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I was running a simple CASSCF calculation in PySCF on the TMM biradical. It was a CASSCF (4,4) state averaged calculation where the energies of the first 3 roots were calculated. The simulation output contained the following table.

** Largest CI components **
  [alpha occ-orbitals] [beta occ-orbitals]  state 0   CI coefficient
  [0 1]                [0 2]                           0.680999601372
  [0 2]                [0 1]                          -0.680999601372
  [1 2]                [0 3]                           0.162876965573
  [0 3]                [1 2]                          -0.162876965573
  [alpha occ-orbitals] [beta occ-orbitals]  state 1   CI coefficient
  [0 1]                [0 1]                           0.521598297554
  [0 1]                [0 2]                          -0.296126060144
  [0 1]                [1 2]                          -0.235407708465
  [0 1]                [0 3]                          -0.106906206218
  [0 2]                [0 1]                          -0.296126060144
  [0 2]                [0 2]                          -0.521414937085
  [0 2]                [1 2]                          -0.133788127011
  [0 2]                [0 3]                           0.190214831302
  [1 2]                [0 1]                          -0.235407708465
  [1 2]                [0 2]                          -0.133788127011
  [0 3]                [0 1]                          -0.106906206218
  [0 3]                [0 2]                           0.190214831302
  [alpha occ-orbitals] [beta occ-orbitals]  state 2   CI coefficient
  [0 1]                [0 1]                           0.275144934363
  [0 1]                [0 2]                           0.518472331429
  [0 1]                [1 2]                          -0.131745811887
  [0 1]                [0 3]                           0.201009810870
  [0 2]                [0 1]                           0.518472331429
  [0 2]                [0 2]                          -0.313130614232
  [0 2]                [1 2]                           0.232139108556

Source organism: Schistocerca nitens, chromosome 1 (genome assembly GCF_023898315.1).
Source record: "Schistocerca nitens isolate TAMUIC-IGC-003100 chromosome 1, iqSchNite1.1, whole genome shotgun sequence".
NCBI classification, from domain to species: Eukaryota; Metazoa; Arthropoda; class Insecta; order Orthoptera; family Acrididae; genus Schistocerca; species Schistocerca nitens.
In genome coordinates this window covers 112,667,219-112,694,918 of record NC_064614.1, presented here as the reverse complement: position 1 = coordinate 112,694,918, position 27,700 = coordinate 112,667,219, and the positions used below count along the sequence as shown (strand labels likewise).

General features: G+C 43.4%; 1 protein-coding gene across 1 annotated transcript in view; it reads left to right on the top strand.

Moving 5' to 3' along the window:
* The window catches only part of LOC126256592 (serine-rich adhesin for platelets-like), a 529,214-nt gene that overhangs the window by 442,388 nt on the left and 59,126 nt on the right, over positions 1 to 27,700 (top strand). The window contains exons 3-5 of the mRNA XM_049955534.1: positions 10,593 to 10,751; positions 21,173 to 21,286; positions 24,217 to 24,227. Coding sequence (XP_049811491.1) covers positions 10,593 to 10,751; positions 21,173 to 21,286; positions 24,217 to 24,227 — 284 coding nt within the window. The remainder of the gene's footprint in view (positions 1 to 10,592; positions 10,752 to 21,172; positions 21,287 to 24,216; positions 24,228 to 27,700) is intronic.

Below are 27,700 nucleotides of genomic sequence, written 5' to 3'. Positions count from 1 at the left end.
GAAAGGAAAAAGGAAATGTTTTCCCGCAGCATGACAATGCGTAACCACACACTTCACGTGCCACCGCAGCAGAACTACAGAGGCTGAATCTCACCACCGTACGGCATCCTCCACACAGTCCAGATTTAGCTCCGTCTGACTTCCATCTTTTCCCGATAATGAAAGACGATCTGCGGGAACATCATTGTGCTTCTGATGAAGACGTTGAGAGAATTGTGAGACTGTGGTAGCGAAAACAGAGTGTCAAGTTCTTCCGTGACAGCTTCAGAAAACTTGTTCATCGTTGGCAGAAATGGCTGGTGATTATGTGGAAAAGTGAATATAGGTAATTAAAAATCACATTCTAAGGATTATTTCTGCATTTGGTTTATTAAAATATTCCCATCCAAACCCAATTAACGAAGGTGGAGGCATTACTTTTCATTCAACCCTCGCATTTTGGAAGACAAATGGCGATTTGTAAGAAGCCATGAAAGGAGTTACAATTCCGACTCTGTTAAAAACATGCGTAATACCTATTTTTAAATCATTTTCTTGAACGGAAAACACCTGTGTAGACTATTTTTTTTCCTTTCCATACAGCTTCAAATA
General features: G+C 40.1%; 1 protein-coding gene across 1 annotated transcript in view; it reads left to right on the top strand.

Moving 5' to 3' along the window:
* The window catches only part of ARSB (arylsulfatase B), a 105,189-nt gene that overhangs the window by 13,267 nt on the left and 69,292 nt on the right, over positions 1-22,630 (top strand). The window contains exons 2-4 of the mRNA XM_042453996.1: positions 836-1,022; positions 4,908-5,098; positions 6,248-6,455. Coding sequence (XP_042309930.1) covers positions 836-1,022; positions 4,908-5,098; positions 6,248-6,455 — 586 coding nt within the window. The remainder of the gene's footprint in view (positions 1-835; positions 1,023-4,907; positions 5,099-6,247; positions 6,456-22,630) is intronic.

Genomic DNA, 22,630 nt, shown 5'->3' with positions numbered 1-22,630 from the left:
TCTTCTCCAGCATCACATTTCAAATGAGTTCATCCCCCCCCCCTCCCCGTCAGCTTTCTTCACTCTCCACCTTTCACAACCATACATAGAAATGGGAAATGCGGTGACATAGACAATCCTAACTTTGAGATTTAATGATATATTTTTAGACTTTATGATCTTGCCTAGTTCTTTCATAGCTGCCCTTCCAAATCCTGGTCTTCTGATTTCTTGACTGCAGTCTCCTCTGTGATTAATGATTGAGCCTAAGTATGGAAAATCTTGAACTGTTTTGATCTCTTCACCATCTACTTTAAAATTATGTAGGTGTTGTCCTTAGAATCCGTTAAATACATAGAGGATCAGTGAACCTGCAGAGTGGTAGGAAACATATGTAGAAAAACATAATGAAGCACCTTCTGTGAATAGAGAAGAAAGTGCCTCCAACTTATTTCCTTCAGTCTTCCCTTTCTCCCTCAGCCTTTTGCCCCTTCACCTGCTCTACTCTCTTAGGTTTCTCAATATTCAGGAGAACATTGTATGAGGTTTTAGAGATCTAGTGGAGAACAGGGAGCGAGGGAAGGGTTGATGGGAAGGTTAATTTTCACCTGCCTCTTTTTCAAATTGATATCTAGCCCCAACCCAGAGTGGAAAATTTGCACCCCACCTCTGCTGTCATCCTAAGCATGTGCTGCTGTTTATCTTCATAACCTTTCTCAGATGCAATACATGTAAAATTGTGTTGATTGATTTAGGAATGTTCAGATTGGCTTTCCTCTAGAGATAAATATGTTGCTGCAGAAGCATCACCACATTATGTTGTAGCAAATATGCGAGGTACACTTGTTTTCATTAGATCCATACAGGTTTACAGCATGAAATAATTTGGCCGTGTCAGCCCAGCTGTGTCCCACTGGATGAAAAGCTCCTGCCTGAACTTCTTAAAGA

[0 2]                [0 3]                           0.115309844670
  [1 2]                [0 1]                          -0.131745811887
  [1 2]                [0 2]                           0.232139108556
  [0 3]                [0 1]                           0.201009810870
  [0 3]                [0 2]                           0.115309844670

I am having trouble making sense of this table. I don't understand how to interpret the alpha and beta occupied orbitals. How can I find the active space configuration from this table?.

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  • 1
    $\begingroup$ +1 Welcome to our forum. $\endgroup$
    – Camps
    Oct 30, 2023 at 13:52
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    $\begingroup$ Can you post your image as a code block? This will make it easier for future visitors to read your question. $\endgroup$
    – Tyberius
    Nov 1, 2023 at 0:52
  • $\begingroup$ I have updated the question $\endgroup$ Nov 1, 2023 at 12:09
  • $\begingroup$ Please ask your second question in a new post. I already removed it for you. $\endgroup$ Nov 1, 2023 at 12:13

1 Answer 1

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You have 4 electrons in 4 spatial orbitals. Number the orbitals 0, 1, 2, and 3.

Look at the lowest root. It is an open shell singlet. The spatial orbital 0 is doubly occupied, and then you have (12-21)/sqrt(2) as the most important configuration state, followed by (03-12)/sqrt(2).

In the first excited state, orbitals 0 and 1 are doubly occupied in the leading determinant, which is the Hartree-Fock state. However, its amplitude is just 0.592, which means that only 0.592^2 ~ 35% of the electron density comes from this determinant.

Does this help?

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  • $\begingroup$ Thank you for the reply. Could you explain what you mean by the (03-31)/sqrt(2) state?. $\endgroup$ Oct 31, 2023 at 6:08
  • $\begingroup$ Sorry, I was referring to the [ 1 2 ] alpha [ 0 3 ] beta - [ 0 3 ] alpha [ 1 2 ] beta in the CI listing. This is the difference between talking about determinants or configuration state functions, which are eigenfunctions of the spin. $\endgroup$ Oct 31, 2023 at 16:17
  • $\begingroup$ Got it. Thanks! $\endgroup$ Oct 31, 2023 at 18:45

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